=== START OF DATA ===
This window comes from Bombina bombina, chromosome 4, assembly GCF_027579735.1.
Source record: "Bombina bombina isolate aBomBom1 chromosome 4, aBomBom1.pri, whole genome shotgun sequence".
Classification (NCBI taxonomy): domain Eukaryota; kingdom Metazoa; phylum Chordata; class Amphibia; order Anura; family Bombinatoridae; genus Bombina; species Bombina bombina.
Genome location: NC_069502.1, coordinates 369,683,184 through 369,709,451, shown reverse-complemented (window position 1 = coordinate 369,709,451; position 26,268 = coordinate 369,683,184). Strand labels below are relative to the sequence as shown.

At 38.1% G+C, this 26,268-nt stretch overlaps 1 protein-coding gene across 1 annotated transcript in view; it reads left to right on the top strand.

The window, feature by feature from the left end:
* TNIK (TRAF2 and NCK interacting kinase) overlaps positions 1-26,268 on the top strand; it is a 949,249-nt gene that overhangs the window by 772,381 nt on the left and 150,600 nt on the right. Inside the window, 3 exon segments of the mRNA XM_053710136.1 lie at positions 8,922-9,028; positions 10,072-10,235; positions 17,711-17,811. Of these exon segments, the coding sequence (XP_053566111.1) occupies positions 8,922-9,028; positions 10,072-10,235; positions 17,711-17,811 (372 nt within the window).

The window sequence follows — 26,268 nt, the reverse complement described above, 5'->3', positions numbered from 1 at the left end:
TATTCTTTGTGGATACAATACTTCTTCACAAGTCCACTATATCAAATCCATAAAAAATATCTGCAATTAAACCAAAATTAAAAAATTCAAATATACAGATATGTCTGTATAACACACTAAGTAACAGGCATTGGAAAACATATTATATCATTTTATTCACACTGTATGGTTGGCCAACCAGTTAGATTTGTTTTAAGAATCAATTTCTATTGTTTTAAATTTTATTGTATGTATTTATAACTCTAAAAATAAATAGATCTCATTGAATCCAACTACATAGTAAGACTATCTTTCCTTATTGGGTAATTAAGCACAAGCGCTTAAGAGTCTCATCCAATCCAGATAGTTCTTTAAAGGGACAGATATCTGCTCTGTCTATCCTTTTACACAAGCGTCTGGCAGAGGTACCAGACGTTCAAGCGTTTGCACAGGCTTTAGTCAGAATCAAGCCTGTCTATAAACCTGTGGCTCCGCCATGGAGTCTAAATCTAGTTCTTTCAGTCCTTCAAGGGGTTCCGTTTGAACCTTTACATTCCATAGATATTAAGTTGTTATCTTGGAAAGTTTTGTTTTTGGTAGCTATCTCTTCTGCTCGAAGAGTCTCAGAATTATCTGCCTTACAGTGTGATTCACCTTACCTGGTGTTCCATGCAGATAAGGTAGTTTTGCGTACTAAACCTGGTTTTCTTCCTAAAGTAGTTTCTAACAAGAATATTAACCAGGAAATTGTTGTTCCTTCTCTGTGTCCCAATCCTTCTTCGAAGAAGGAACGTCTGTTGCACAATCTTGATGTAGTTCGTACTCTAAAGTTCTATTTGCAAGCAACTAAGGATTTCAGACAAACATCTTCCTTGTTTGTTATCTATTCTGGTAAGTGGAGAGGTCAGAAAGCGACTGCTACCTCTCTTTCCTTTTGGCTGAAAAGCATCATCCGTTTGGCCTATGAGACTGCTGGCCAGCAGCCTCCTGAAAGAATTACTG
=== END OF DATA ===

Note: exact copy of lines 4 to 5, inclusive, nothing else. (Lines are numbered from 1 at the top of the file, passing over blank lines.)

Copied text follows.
Genome location: NC_069502.1, coordinates 369,683,184 through 369,709,451, shown reverse-complemented (window position 1 = coordinate 369,709,451; position 26,268 = coordinate 369,683,184). Strand labels below are relative to the sequence as shown.

At 38.1% G+C, this 26,268-nt stretch overlaps 1 protein-coding gene across 1 annotated transcript in view; it reads left to right on the top strand.